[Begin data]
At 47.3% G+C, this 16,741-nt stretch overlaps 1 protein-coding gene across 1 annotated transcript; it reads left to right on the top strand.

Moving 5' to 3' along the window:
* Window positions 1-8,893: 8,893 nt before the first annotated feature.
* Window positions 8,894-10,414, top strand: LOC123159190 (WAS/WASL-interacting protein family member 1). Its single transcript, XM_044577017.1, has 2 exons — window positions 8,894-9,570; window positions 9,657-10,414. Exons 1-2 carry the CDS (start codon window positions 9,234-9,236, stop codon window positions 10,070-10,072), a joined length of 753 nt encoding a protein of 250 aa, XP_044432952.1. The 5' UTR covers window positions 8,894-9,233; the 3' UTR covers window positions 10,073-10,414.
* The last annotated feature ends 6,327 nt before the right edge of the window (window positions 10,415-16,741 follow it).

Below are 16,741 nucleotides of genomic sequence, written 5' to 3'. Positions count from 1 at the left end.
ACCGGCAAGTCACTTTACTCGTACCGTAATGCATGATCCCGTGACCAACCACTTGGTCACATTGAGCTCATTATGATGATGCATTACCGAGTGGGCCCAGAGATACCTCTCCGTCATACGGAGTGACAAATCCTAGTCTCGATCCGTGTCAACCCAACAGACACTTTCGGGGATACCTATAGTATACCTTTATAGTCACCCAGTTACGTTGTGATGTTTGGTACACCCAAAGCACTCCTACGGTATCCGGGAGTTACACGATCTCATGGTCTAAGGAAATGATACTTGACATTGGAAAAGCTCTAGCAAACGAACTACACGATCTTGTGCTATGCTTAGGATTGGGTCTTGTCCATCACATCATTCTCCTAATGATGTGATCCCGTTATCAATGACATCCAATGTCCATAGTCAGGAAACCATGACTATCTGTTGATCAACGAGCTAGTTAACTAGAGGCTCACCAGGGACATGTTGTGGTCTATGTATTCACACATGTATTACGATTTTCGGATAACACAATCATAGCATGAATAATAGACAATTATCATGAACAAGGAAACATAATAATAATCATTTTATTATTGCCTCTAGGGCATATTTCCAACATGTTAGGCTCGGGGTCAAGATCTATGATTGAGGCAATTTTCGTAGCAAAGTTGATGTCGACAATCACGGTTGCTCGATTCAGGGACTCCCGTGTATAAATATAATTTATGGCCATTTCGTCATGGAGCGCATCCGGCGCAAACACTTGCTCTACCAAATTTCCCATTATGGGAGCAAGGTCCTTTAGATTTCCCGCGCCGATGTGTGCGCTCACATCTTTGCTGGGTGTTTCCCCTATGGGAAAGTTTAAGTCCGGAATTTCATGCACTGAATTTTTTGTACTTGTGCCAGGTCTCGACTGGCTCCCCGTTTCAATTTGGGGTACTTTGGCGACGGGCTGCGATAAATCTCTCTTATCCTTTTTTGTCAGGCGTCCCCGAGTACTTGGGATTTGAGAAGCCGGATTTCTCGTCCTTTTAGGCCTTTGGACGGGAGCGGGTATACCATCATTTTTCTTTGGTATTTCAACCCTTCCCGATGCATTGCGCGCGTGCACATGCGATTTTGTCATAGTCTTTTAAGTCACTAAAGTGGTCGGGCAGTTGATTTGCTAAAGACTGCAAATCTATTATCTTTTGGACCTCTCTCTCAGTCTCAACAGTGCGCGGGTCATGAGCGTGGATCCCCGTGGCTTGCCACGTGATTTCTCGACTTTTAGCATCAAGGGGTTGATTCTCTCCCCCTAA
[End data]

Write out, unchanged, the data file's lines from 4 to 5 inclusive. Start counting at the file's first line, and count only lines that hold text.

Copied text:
* Window positions 8,894-10,414, top strand: LOC123159190 (WAS/WASL-interacting protein family member 1). Its single transcript, XM_044577017.1, has 2 exons — window positions 8,894-9,570; window positions 9,657-10,414. Exons 1-2 carry the CDS (start codon window positions 9,234-9,236, stop codon window positions 10,070-10,072), a joined length of 753 nt encoding a protein of 250 aa, XP_044432952.1. The 5' UTR covers window positions 8,894-9,233; the 3' UTR covers window positions 10,073-10,414.
* The last annotated feature ends 6,327 nt before the right edge of the window (window positions 10,415-16,741 follow it).